In Piazza Mignanelli, beside the Spanish Steps, is the column dedicated to the dogma of the Immaculate Conception, inaugurated on 8 December 1857.
It was found in 1777 in the Benedictine convent of S. Maria in Campo Marzio. Due to its incomplete construction, it had probably never been used and perhaps was in the remains of a marble workshop. The column remained beside Palazzo Montecitorio for about eighty years; then, in 1854, Pope Pius IX decided to erect a monument in honour of the Virgin, following the solemn promulgation of the dogma.
The works were financed by Ferdinand II, King of the Two Sicilies, as a symbolic gesture of reconciliation with the Church, and entrusted to the architect Luigi Poletti, who realized a rather elaborate work.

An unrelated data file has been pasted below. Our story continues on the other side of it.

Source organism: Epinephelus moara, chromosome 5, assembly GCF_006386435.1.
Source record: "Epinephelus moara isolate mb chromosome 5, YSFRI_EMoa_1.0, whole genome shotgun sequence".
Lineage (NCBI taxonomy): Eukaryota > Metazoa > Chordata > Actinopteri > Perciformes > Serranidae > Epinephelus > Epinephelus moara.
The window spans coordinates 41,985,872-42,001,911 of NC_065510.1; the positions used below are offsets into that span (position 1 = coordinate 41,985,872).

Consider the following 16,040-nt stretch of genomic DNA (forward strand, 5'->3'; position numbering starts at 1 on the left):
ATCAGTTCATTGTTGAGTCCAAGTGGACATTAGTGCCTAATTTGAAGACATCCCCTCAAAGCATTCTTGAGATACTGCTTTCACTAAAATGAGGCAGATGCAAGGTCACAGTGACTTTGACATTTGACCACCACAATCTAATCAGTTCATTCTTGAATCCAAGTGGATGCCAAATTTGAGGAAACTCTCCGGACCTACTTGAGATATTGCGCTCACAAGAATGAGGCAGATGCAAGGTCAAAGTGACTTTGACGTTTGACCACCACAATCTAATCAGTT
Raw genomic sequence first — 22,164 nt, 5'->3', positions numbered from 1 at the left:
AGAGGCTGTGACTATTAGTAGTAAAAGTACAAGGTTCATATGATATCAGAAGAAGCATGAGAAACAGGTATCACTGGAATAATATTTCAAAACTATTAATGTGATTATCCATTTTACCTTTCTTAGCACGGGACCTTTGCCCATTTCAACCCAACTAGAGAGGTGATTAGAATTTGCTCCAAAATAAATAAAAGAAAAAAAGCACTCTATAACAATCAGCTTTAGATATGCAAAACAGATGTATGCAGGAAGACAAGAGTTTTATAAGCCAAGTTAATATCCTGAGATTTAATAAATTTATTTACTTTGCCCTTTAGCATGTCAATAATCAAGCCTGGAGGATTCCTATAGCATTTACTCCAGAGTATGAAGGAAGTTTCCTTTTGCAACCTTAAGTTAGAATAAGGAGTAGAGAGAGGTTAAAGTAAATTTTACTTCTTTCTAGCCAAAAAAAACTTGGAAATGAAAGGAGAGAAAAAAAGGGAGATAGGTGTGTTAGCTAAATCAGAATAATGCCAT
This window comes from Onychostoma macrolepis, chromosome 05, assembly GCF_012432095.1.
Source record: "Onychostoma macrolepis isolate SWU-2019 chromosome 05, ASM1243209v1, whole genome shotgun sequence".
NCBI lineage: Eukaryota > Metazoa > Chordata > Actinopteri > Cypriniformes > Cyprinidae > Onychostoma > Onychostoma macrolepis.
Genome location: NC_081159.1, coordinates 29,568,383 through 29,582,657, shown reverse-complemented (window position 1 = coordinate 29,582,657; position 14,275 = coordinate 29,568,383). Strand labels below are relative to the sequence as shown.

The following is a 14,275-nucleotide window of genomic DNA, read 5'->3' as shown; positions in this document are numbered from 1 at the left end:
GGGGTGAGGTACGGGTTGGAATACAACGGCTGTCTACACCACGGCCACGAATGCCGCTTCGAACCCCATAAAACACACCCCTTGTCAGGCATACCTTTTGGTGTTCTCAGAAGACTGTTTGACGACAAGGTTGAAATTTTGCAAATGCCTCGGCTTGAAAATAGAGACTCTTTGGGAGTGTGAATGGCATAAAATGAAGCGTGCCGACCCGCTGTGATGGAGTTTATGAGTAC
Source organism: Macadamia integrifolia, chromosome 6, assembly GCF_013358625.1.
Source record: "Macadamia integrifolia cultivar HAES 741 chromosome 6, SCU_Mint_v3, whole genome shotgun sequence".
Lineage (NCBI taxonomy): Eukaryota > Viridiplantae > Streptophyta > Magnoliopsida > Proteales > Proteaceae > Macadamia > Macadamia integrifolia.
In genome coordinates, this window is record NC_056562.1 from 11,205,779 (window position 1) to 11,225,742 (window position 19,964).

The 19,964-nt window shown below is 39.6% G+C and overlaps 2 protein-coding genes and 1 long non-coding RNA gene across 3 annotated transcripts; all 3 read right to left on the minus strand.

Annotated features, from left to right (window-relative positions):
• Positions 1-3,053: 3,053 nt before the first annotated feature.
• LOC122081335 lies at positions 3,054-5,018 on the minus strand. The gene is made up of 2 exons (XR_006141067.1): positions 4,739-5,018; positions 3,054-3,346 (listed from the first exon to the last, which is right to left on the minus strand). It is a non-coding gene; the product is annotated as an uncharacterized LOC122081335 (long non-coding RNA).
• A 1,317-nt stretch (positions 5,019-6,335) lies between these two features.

The column of veined cipolin marble is about 12 meters high with a diameter of 1 meters and a half. It stands on a marble base, which bears four bas-reliefs recalling the Annunciation, the dream of St. Joseph, the coronation of the Virgin, and the promulgation of the dogma. At the corners are the statues of the prophets Moses, Isaiah, Ezekiel and David. On top, the symbols of the Evangelists support the globe and the moon, on which stands the imposing bronze statue of the Virgin (4 meters high) realized by the sculptor Giuseppe Obici.
The raising of the column was the work of 220 firefighters, who gave life to the tradition with which, every year, they pay homage to the Virgin with a fresh flowers garland on the occasion of 8 December.
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